A writer’s kind of dream retreat.

I remember the chalet we stayed in during our stop at Airlie Beach on our Cairns summer road trip. The beach was not the prettiest compared to the others we saw, but the moon was out that night and we had a simple pasta outside our unit and played a few rounds of mahjong. I remember turning to Jacqui and said, “Wow, this could just be the perfect retreat for us writers to come and write our book.”

I will never forget.

Ye Olde Smokehouse @ Frasers Hill.

Imagine this.

You finish up the very last of your assignments that have not stopped coming in since three years ago. You pack up your laptop and leave the office in a jiffy before your boss exits from his room and calls for more tasks to be done. You get into the car, look over at the backseat and smile down at the duffel bag packed with a week’s worth of clothes, toiletries, your favourite book, and a set of white paper. You avoid the heavy traffic that usually leads you home, and set out for the Fraser’s Hill highlands.

You reach Ye Olde Smokehouse on the steep slope and check in to the room you have booked a few months back. The Guenevere Suite, a name worthy in the beauty of a valiant queen. You drop your bag and survey the room as the bell boy bid you a good night’s sleep and leave you be.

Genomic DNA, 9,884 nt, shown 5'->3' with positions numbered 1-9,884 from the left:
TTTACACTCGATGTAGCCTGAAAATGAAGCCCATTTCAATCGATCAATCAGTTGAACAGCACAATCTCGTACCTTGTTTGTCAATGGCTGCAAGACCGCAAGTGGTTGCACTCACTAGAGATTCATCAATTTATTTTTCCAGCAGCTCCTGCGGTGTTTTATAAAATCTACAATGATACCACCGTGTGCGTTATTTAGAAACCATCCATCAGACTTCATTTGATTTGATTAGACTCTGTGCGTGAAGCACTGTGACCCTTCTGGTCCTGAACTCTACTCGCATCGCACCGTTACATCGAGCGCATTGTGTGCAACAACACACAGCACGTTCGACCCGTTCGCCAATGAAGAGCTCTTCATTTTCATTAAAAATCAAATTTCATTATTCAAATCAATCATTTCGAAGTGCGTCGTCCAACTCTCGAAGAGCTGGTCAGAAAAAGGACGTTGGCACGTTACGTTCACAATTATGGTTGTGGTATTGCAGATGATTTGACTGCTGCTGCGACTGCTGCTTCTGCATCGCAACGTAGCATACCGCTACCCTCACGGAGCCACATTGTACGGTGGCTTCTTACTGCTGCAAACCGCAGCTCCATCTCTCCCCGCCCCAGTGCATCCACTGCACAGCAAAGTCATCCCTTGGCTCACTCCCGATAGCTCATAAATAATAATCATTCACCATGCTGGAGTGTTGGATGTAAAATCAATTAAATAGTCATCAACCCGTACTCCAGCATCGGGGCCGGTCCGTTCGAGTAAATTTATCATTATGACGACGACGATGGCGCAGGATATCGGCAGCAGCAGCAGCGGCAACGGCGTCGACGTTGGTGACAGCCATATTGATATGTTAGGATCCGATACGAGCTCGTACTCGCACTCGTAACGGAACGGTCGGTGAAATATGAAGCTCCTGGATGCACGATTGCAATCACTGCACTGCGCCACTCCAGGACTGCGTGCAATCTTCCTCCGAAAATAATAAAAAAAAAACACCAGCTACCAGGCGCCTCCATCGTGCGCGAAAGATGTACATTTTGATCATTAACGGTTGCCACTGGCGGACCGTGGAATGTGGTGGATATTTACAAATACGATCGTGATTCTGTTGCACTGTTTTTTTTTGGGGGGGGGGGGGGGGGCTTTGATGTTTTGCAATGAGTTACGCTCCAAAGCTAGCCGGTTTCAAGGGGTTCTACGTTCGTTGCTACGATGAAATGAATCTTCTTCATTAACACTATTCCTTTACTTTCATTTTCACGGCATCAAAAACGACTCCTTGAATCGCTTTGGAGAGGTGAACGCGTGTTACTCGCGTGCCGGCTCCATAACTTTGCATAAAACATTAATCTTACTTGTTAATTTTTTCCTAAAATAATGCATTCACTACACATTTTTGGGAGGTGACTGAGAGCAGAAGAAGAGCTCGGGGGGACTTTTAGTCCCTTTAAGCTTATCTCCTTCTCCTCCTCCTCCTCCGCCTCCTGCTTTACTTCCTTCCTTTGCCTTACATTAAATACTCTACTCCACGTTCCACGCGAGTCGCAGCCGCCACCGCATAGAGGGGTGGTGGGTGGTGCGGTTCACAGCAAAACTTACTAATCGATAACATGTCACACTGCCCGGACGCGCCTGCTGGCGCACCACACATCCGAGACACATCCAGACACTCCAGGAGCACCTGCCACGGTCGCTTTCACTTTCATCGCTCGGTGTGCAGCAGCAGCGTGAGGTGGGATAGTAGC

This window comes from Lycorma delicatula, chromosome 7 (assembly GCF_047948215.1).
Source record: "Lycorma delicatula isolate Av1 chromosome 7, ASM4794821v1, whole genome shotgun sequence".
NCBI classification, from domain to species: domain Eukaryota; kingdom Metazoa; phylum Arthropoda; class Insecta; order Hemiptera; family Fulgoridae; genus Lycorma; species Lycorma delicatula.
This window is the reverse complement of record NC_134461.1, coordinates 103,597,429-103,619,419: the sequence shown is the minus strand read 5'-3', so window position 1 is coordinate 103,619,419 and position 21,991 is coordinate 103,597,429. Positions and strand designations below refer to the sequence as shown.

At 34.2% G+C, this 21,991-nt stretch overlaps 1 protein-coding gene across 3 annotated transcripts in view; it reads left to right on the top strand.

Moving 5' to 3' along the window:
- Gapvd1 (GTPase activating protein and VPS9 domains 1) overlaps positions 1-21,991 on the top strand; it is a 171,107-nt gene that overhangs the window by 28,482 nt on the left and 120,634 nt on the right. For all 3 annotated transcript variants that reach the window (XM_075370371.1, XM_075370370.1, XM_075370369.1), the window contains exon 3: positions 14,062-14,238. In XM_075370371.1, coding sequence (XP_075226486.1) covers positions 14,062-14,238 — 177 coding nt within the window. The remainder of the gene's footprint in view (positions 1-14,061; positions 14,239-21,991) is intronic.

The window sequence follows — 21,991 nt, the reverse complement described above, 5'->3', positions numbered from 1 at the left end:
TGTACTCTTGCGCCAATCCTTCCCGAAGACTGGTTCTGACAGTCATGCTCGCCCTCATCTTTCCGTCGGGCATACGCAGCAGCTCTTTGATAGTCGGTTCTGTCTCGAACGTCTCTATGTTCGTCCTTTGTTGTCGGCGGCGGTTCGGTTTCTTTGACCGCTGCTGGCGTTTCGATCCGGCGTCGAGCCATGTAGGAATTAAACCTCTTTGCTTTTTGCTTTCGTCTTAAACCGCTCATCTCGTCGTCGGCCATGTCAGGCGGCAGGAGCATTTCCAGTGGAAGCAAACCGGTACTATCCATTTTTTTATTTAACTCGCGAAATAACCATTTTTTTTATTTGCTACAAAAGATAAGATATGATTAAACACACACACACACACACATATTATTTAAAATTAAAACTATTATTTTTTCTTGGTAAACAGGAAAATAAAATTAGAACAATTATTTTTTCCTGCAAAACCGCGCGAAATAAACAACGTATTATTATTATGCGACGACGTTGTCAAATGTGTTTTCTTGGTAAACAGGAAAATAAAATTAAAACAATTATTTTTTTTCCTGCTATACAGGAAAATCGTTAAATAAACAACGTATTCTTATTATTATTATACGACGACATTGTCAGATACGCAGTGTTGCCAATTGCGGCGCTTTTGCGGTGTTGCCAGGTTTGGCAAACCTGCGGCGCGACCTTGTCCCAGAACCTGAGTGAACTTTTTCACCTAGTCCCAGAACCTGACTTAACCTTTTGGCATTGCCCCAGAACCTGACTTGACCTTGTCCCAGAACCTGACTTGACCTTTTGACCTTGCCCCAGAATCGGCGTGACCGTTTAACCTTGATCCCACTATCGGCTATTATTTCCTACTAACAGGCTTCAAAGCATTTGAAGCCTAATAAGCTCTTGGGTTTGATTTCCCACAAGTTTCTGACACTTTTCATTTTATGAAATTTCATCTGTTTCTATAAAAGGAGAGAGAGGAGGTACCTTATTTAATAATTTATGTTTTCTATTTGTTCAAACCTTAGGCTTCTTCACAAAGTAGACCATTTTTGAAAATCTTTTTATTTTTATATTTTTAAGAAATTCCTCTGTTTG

It has been a long day, and finally you are where you are supposed to be. You take a bath that seems to last a lifetime, change into the Peter Alexander flannels you bought a few weeks ago, perhaps reserved just for this occasion. You don’t need any air-conditioning, though the place has none to offer either. You don’t need any electrical fan, though it is there in case it gets too warm. All you need is to open your window to let in the cool breeze of a higher ground. Switch off your cell phone, you don’t need that anymore. Nevermind music to go to sleep to, listen to the loudest silence you have almost forgotten. You snuggle into the depths of the flowery linens, and the moment your head hits the pillow, all you remember is darkness.